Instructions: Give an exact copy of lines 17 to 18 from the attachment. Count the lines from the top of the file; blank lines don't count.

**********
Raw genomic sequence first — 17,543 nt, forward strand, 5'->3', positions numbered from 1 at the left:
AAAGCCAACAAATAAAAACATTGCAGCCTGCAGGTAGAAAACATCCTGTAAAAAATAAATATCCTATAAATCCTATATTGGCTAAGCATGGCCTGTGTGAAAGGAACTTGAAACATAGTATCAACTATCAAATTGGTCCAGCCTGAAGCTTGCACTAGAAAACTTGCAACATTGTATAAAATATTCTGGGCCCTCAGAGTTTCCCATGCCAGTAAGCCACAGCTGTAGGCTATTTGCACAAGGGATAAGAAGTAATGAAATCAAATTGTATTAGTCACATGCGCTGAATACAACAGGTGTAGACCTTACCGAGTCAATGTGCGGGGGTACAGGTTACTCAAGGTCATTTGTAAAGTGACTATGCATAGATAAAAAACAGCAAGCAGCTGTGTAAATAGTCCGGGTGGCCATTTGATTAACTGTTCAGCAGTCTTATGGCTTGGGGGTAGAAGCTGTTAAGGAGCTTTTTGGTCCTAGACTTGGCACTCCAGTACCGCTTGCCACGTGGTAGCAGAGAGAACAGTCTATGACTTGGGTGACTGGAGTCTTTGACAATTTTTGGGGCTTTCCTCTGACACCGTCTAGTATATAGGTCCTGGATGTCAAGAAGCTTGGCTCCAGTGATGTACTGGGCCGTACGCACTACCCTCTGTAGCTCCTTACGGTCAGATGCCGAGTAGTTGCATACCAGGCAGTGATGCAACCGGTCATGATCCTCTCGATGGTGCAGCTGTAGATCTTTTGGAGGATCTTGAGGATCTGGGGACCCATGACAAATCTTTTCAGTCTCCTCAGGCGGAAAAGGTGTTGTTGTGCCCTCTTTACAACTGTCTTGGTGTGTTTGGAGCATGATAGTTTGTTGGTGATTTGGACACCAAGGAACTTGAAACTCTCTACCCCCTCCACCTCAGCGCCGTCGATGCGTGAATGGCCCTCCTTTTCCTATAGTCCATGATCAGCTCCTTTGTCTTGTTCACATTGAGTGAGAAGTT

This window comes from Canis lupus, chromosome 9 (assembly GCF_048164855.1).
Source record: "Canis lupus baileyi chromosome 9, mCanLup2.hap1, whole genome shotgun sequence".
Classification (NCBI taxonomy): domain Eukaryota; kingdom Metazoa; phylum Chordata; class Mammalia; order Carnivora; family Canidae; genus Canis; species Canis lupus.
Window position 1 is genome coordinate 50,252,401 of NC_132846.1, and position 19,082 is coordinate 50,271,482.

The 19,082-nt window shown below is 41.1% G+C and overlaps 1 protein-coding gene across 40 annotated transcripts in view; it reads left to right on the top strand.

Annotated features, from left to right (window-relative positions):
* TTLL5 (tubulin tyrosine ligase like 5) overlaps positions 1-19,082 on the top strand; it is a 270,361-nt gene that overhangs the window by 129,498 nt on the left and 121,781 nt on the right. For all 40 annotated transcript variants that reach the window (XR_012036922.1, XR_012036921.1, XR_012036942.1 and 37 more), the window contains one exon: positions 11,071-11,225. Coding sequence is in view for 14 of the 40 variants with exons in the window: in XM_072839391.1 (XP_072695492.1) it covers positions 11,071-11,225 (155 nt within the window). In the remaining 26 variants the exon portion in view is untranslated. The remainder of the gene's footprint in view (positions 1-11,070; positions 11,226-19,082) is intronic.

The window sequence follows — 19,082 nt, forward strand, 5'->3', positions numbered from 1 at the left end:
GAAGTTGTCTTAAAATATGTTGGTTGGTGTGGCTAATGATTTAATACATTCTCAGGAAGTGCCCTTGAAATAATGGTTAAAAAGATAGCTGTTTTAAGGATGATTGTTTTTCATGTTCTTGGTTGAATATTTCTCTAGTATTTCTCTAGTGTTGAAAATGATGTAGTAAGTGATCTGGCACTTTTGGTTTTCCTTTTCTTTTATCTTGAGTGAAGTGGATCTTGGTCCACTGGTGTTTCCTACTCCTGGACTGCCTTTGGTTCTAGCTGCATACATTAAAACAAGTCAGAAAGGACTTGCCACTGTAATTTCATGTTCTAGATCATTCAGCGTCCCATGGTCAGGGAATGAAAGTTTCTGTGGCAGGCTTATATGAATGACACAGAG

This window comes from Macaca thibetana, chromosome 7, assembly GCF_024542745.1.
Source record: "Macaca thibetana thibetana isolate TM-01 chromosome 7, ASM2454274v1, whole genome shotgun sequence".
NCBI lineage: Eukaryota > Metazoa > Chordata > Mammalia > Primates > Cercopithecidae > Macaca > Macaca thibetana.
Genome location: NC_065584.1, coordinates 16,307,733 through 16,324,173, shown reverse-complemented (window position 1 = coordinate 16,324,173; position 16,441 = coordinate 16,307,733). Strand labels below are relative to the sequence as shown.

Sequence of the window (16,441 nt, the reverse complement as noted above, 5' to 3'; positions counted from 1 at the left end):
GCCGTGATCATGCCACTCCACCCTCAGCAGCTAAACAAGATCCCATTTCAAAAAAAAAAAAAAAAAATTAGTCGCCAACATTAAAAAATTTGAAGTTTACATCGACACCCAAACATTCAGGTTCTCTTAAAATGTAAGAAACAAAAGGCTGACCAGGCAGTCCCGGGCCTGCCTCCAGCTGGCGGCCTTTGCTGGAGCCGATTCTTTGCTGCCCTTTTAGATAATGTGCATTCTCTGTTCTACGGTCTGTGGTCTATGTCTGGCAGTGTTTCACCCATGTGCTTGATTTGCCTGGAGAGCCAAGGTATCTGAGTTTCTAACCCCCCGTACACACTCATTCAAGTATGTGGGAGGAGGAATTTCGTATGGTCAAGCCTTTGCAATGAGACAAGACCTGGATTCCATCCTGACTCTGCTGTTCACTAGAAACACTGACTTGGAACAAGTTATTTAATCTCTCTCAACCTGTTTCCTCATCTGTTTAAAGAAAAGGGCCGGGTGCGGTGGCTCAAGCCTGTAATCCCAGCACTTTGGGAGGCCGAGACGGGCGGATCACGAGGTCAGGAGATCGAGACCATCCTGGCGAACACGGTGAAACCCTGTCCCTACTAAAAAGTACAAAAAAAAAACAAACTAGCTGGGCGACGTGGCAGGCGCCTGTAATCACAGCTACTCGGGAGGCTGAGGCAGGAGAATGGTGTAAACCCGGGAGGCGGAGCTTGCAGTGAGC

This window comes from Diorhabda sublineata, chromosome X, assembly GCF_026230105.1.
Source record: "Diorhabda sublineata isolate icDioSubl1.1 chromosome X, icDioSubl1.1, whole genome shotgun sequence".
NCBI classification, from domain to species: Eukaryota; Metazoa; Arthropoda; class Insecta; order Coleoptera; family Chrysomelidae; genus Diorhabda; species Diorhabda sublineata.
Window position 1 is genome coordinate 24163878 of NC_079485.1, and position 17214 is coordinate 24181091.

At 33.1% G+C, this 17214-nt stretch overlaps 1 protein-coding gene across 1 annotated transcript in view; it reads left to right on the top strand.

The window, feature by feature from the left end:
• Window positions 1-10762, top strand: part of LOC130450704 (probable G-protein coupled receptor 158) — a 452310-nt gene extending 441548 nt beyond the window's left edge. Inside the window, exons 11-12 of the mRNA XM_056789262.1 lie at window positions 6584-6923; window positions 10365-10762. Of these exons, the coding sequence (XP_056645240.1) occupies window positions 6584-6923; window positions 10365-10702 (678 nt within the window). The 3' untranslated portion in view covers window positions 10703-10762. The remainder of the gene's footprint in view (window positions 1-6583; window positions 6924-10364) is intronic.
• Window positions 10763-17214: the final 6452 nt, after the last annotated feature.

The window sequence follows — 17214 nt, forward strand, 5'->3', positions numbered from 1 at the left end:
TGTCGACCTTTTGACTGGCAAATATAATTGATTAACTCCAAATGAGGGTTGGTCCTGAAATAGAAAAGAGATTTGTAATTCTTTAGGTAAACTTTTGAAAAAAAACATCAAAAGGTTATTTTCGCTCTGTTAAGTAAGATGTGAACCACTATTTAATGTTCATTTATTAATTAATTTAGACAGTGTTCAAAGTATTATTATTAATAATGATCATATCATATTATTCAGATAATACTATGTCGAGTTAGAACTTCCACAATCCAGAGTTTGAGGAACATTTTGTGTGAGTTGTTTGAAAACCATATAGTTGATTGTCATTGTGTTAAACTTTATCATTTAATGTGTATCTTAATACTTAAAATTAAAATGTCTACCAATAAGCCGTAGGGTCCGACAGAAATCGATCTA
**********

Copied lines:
GCCGTGATCATGCCACTCCACCCTCAGCAGCTAAACAAGATCCCATTTCAAAAAAAAAAAAAAAAAATTAGTCGCCAACATTAAAAAATTTGAAGTTTACATCGACACCCAAACATTCAGGTTCTCTTAAAATGTAAGAAACAAAAGGCTGACCAGGCAGTCCCGGGCCTGCCTCCAGCTGGCGGCCTTTGCTGGAGCCGATTCTTTGCTGCCCTTTTAGATAATGTGCATTCTCTGTTCTACGGTCTGTGGTCTATGTCTGGCAGTGTTTCACCCATGTGCTTGATTTGCCTGGAGAGCCAAGGTATCTGAGTTTCTAACCCCCCGTACACACTCATTCAAGTATGTGGGAGGAGGAATTTCGTATGGTCAAGCCTTTGCAATGAGACAAGACCTGGATTCCATCCTGACTCTGCTGTTCACTAGAAACACTGACTTGGAACAAGTTATTTAATCTCTCTCAACCTGTTTCCTCATCTGTTTAAAGAAAAGGGCCGGGTGCGGTGGCTCAAGCCTGTAATCCCAGCACTTTGGGAGGCCGAGACGGGCGGATCACGAGGTCAGGAGATCGAGACCATCCTGGCGAACACGGTGAAACCCTGTCCCTACTAAAAAGTACAAAAAAAAAACAAACTAGCTGGGCGACGTGGCAGGCGCCTGTAATCACAGCTACTCGGGAGGCTGAGGCAGGAGAATGGTGTAAACCCGGGAGGCGGAGCTTGCAGTGAGC

This window comes from Diorhabda sublineata, chromosome X, assembly GCF_026230105.1.